Ellen Lloyd - AncientPages.com - Horses played an important role in Norse mythology and God Odin’s horse Sleipnir is most famous, but without magnificent horses like Skinfaxi (Shining Mane) and Hrimfaxi (Frosty Mane) there would be no light or darkness on Earth, as these two were responsible for creating day and night.
Skinfaxi (Shining Mane) and Hrímfaxi (Frosty Mane) are two splendid chariots we encounter in the Norse creation myth. After gods created the world, they placed Sun and the Moon in the sky. Then, they made day and night.
Left: Nott riding Hrimfaxi By Peter Nicolai Arbo (1831–1892), Right: Dag riding Skinfaxi - By Peter Nicolai Arbo (1831–1892)
God Odin told Nott (Night), a beautiful giantess with midnight black to drive her horse Hrímfaxi across the skies. Nott’s son named Dag (Day) was given the command of the horse Skinfaxi.
In Gylfaginning, the first part of Snorri Sturluson's Prose Edda after Prologue it is written that Nott and Dag drove their chariots across the skies and created light and darkness, every day and night.
“Then Allfather took Night, and Day her son, and gave to them two horses and two chariots, and sent them up into the heavens, to ride round about the earth every two half-days. Night rides before with the horse named Frosty-Mane, and on each morning he bedews the earth with the foam from his bit. The horse that Day has is called Sheen-Mane, and he illumines all the air and the earth from his mane." (Gylfaginning)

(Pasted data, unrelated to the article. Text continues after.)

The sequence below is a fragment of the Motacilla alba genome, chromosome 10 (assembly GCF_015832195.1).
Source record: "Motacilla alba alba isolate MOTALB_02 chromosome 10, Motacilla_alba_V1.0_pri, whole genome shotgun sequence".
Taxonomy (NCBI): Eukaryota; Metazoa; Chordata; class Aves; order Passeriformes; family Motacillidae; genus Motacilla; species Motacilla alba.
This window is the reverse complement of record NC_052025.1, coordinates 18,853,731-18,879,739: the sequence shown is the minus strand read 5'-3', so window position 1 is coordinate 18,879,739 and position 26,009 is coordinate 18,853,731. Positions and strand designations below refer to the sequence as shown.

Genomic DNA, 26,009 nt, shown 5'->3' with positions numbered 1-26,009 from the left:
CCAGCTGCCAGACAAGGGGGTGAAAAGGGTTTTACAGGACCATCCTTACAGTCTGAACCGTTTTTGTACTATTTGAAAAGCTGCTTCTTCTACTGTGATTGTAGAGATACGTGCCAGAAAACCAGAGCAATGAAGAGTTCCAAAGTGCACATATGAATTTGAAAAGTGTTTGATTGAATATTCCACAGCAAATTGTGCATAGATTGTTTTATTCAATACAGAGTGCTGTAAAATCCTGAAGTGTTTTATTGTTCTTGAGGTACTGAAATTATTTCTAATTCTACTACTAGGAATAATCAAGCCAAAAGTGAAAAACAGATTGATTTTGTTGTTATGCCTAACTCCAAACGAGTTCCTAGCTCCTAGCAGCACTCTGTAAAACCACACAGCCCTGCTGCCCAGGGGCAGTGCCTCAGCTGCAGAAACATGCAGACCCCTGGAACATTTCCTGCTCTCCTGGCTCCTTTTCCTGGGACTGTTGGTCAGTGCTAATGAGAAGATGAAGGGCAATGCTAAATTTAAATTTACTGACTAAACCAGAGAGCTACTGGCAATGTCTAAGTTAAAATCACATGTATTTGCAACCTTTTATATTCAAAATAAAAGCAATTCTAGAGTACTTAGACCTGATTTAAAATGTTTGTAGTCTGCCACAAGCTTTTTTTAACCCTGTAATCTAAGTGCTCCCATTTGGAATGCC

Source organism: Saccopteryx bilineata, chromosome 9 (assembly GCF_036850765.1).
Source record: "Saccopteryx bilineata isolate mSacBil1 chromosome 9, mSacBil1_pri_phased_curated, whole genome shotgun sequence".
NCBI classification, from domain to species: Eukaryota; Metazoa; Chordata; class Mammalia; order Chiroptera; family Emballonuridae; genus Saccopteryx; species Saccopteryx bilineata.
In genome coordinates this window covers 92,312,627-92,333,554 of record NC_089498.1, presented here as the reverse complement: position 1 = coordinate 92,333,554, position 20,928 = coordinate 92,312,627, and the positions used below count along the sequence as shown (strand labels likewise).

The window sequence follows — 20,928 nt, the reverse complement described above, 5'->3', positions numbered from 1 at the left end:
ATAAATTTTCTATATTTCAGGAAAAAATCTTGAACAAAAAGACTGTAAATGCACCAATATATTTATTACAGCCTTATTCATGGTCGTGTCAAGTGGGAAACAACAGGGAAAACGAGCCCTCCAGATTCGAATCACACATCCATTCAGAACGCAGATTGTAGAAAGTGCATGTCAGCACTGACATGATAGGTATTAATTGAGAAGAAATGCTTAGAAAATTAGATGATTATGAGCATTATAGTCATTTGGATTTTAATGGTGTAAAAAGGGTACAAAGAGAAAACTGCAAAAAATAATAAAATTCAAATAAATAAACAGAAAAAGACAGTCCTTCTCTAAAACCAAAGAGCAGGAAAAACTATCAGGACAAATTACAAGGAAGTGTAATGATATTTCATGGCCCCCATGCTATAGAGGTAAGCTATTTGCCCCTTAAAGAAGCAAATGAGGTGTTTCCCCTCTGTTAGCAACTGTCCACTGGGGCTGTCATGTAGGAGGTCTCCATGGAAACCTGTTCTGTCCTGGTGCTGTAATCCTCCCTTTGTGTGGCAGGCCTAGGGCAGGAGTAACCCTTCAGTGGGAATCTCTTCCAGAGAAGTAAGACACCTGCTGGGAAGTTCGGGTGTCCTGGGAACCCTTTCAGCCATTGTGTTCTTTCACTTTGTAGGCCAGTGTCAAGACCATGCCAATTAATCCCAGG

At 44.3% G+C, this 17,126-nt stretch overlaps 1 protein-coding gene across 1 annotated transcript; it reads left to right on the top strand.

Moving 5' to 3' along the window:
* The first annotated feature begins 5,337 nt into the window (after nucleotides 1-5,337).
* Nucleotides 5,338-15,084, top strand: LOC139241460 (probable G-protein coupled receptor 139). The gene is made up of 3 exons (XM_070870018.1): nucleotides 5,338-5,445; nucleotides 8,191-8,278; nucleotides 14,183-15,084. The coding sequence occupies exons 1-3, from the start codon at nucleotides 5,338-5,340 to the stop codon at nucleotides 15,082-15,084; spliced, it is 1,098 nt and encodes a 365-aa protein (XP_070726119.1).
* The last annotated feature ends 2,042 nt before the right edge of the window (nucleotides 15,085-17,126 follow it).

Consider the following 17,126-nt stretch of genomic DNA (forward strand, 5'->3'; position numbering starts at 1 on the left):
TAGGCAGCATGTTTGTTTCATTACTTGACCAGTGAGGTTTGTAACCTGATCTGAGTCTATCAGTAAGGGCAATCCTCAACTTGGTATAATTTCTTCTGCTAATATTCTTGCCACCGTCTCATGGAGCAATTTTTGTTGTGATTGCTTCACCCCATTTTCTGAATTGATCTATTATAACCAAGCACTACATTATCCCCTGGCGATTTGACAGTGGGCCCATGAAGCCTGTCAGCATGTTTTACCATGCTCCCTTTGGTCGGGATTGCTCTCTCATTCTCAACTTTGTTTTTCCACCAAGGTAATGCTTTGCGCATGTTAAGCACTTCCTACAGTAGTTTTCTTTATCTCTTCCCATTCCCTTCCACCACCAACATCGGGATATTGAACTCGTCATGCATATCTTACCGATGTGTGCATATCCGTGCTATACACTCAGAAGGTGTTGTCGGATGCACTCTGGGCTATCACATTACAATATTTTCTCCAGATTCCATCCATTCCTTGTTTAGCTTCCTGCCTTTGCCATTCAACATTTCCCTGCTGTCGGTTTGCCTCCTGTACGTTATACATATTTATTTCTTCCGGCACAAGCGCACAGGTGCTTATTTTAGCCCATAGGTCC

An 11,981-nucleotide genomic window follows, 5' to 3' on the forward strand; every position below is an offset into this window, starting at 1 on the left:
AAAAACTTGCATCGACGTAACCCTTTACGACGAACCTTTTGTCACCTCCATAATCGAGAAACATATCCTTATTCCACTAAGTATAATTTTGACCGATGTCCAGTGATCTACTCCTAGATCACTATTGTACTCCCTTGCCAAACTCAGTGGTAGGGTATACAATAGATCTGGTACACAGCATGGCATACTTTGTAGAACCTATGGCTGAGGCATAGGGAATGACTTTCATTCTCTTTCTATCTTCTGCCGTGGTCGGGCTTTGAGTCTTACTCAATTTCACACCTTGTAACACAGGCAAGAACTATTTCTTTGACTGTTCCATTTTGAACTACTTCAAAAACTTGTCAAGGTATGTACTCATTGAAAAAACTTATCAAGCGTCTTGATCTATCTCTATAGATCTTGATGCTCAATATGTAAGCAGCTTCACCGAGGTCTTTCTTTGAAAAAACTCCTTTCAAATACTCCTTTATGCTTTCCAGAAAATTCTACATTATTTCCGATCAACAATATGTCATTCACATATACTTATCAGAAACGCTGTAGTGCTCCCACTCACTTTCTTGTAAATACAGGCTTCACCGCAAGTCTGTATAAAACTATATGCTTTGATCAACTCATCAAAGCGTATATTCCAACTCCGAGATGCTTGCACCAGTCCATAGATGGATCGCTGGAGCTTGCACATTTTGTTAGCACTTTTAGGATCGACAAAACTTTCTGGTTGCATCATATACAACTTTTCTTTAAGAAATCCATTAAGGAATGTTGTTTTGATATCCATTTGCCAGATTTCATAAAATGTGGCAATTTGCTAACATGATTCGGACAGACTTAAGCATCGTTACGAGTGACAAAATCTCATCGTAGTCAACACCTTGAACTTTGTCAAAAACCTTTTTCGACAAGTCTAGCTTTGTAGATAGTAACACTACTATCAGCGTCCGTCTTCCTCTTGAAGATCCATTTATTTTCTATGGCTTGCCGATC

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In some Sagas it is said that Skinfaxi and Hrimfaxi were chased by two children from Jotunheim, Skoll (Treachery) and Hati Hroovitnisson (He Who Hates Enemy). Jötunheimr was the home of the fearsome giants in Norse mythology. These two giant children are referred to as wolves in various sources.
Odin upon his amazing horse Sleipnir
Skinfaxi’s mane was so luxurious and full that it shed light over heaven and earth. Hrimfaxi sprinkled the ground with his spit and foam as he crossed the skies. The drool from his bit dropped to Midgardr below, forming the dew on Midgard at daybreak.
According to Norse myths and legends, there are Nine Worlds, are located in roots and branches of Yggdrasil, a gigantic Universal World Tree.
Midgard was the home of humans and the world was encircled by the Midgard Serpent, an evil, huge sea serpent, Jormungand, yet another child of Loki trickster god.
Much is written about the remarkable eight-legged Sleipnir, God Odin’s horse. Sleipnir was the fastest of all horses and he was never tired. Sleipnir carried Odin through the sky, over lands and seas, and to one of the nine worlds, Helheim, the Abode Of The Dead and back, but without Skinfaxi and Hrimfaxi crossing the skies every day and night there would be no light and darkness on Earth.
This is the Norse myth about how two giants and their horses were responsible for the creation and day and night.
Written by Ellen Lloyd – AncientPages.com
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